"The road may be rocky in the near term, particularly for the largest deficit countries -- India and Indonesia -- but we don't think this is the Asian crisis all over again," said S&P report titled 'South And South-east Asian Economies Grapple With Growth And External Financing Risks'.
Observing that in normal times the countries with high Current Account Deficit (CAD) and high savings might not find it difficult to borrow in the international market, the report said, "when markets become risk averse, economies with Current Account Deficits often find themselves facing external financing pressure".
India's CAD rose to an all time high of USD 88.2 billion or 4.8 percent of the GDP in 2012-13. For the current fiscal, the government plans to bring it down to USD 70 billion or 3.7 percent of the GDP.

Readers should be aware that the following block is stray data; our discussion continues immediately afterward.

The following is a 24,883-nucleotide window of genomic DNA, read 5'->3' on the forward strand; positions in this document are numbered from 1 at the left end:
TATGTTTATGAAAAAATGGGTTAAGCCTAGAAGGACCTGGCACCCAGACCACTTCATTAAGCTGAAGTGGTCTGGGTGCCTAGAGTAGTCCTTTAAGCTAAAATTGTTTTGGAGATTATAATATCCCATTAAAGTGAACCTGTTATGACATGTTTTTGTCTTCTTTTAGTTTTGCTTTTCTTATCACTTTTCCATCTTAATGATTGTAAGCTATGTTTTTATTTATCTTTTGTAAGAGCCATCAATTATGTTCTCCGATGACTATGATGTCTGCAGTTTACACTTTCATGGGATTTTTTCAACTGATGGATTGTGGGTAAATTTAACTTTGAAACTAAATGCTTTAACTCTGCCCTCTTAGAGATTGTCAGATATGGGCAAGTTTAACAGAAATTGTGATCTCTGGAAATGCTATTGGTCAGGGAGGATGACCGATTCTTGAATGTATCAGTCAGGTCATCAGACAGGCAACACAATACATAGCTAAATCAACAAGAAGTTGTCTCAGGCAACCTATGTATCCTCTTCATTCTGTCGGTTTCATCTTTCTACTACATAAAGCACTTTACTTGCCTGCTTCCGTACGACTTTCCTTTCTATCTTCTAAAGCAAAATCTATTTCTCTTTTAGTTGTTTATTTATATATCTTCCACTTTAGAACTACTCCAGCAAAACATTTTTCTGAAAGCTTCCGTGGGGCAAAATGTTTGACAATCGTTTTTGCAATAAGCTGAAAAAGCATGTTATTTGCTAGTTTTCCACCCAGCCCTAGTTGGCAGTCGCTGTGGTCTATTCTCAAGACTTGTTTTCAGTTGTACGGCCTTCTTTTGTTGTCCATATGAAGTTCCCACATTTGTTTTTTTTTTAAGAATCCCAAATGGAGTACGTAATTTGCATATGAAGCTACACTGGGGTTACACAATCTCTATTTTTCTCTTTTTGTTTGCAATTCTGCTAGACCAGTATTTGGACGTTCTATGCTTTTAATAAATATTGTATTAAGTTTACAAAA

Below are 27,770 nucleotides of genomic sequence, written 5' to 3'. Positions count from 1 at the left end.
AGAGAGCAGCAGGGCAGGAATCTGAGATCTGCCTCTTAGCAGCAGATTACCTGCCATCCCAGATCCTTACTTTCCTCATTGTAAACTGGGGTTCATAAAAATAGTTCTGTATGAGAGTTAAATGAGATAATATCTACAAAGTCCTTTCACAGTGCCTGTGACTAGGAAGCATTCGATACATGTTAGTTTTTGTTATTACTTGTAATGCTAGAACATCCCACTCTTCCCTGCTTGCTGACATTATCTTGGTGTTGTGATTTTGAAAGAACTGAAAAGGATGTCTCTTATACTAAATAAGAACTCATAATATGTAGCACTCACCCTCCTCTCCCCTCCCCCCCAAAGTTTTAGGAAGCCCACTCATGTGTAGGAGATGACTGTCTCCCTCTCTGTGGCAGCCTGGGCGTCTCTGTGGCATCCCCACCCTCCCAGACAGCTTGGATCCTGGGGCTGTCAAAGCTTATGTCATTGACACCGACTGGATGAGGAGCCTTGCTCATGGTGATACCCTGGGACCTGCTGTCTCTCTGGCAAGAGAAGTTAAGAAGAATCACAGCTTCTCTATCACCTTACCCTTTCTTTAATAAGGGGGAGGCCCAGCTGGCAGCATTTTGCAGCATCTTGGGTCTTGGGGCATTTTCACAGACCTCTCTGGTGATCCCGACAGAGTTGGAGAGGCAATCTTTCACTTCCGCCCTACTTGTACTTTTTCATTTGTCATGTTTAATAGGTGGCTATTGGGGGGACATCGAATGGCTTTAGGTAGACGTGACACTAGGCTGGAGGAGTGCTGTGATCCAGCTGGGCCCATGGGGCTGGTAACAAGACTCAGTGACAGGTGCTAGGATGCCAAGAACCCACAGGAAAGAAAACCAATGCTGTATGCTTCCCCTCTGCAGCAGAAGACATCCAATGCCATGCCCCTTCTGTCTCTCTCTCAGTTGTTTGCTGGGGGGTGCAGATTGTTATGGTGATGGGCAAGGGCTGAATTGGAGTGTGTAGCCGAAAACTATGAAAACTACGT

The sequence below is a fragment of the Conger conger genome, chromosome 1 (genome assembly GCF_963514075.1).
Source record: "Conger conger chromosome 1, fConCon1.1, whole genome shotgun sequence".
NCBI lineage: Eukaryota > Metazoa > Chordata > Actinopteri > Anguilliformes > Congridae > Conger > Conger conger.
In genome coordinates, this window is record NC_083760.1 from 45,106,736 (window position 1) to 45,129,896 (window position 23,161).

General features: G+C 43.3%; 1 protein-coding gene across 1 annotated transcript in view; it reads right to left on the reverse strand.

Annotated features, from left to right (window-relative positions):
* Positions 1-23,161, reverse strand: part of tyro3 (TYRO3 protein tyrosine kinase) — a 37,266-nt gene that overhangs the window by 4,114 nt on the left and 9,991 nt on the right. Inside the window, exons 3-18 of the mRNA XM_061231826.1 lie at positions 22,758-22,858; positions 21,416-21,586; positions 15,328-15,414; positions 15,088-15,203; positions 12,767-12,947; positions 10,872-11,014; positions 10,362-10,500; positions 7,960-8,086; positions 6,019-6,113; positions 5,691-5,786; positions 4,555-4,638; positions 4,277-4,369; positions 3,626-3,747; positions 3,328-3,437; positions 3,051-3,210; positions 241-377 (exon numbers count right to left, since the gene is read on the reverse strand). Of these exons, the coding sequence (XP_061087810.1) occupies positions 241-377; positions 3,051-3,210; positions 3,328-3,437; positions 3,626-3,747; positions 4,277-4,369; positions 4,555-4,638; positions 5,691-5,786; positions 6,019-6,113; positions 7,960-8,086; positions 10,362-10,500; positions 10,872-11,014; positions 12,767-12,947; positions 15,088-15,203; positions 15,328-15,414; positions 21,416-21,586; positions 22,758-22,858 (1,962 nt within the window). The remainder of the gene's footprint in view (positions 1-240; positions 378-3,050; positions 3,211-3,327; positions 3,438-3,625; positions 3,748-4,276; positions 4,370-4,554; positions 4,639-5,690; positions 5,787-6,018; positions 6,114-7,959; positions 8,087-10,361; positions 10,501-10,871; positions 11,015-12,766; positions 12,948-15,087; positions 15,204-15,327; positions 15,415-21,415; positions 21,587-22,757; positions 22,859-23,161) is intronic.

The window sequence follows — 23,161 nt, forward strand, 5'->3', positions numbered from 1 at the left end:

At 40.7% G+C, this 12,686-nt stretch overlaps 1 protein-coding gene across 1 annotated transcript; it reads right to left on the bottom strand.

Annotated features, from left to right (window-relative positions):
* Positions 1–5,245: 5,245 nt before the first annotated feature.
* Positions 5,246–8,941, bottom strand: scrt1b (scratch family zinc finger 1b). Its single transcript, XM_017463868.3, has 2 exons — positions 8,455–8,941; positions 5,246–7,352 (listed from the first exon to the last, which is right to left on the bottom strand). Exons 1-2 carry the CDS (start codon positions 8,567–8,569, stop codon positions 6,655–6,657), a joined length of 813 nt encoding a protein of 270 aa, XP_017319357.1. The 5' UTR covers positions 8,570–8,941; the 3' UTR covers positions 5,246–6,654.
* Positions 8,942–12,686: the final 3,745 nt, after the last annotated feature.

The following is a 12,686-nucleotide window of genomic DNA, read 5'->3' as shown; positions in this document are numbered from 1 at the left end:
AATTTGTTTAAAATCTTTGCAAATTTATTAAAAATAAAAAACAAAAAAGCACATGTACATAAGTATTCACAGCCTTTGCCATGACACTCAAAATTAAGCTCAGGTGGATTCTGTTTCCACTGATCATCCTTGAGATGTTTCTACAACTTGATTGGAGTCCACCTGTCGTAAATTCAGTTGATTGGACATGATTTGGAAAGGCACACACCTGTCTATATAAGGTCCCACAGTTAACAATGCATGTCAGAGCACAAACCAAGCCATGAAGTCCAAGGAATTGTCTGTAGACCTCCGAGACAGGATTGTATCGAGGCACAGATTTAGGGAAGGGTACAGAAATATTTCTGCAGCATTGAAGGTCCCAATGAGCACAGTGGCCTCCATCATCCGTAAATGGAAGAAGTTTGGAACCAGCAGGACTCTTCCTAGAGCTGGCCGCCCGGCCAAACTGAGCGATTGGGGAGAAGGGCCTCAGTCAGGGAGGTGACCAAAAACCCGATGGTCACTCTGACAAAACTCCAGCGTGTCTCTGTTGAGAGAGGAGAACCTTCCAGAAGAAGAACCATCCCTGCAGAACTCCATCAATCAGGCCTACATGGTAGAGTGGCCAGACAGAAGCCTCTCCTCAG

High CAD is also impacting the value of rupee which slipped to an all time low of 68.75 to a dollar in the intra-day trade.
On the positive side, the S&P report pointed out that domestically driven economies such as China, India, Indonesia, and the Philippines face lower growth risks than trade-dependent nations like Singapore and Hong Kong.
"The smaller, more open, more trade-dependent economies in Asia, such as Singapore and Hong Kong, have higher growth betas, or risks to growth. In contrast, the larger, more domestically driven economies such as China, India, Indonesia, and the Philippines have lower growth betas," it added.
The report attributed the ongoing market turbulence largely to uncertainties around the timing of "tapering" (lowering bond purchases) by the US Federal Reserve, coincided with recent cuts in Asian GDP growth forecasts, most notably for China.
Since the announcement of US bond tapering, the rupee has declined over 20 percent. Besides, equity market barometer Sensex dropped nearly 10 percent in the last one month.